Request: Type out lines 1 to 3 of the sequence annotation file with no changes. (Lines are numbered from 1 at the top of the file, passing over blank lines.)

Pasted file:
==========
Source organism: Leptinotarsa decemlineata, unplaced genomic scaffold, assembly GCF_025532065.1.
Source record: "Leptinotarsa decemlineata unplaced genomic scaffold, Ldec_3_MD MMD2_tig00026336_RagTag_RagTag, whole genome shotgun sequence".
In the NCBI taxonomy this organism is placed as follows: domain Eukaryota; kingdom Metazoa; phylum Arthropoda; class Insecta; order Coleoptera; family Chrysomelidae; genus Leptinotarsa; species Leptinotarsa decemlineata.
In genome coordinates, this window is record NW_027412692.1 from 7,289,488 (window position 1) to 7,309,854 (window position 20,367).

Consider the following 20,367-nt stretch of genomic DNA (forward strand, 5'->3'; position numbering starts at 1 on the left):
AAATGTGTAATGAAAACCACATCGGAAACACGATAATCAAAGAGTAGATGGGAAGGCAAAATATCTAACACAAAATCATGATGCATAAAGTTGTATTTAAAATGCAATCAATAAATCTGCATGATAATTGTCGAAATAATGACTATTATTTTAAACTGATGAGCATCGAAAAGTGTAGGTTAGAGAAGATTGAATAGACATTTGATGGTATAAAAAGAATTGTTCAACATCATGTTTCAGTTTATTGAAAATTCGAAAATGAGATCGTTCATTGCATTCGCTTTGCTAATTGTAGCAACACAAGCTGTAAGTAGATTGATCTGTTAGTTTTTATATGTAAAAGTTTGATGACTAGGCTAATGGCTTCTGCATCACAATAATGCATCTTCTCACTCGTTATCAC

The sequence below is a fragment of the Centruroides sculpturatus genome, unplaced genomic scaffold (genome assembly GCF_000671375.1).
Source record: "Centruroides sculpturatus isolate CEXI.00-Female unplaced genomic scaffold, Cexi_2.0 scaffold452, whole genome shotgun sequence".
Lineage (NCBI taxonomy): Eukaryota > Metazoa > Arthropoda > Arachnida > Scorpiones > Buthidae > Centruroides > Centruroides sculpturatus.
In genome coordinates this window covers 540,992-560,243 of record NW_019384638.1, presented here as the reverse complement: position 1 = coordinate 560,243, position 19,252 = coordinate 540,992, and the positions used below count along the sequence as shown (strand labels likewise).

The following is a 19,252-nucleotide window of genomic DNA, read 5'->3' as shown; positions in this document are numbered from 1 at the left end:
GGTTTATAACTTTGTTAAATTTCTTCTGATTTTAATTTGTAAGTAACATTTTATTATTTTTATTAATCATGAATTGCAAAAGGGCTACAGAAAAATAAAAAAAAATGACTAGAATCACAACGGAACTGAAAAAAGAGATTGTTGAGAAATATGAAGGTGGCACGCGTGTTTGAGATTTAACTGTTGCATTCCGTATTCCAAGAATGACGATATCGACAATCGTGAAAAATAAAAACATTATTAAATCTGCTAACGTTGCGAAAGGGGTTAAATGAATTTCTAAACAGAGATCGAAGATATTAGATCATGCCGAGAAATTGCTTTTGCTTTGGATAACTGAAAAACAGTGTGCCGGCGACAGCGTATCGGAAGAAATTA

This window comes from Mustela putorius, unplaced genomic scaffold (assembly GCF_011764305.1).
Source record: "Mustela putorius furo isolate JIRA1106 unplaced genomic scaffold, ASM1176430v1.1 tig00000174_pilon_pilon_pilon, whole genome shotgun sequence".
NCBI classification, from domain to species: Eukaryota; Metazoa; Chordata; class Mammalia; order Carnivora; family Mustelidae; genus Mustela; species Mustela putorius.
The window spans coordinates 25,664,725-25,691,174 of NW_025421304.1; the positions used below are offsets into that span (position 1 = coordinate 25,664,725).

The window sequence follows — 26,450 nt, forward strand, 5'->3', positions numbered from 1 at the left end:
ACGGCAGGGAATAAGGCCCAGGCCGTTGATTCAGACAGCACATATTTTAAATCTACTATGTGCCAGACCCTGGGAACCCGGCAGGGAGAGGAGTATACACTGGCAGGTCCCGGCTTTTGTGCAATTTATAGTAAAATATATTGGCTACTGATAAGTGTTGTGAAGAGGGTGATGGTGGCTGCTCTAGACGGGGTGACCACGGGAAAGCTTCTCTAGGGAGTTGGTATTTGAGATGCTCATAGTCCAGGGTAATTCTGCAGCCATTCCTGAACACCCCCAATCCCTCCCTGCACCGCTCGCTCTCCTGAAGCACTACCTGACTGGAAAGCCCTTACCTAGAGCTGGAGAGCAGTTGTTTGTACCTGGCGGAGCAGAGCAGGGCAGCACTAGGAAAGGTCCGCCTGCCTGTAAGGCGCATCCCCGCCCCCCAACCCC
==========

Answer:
Source organism: Leptinotarsa decemlineata, unplaced genomic scaffold, assembly GCF_025532065.1.
Source record: "Leptinotarsa decemlineata unplaced genomic scaffold, Ldec_3_MD MMD2_tig00026336_RagTag_RagTag, whole genome shotgun sequence".
In the NCBI taxonomy this organism is placed as follows: domain Eukaryota; kingdom Metazoa; phylum Arthropoda; class Insecta; order Coleoptera; family Chrysomelidae; genus Leptinotarsa; species Leptinotarsa decemlineata.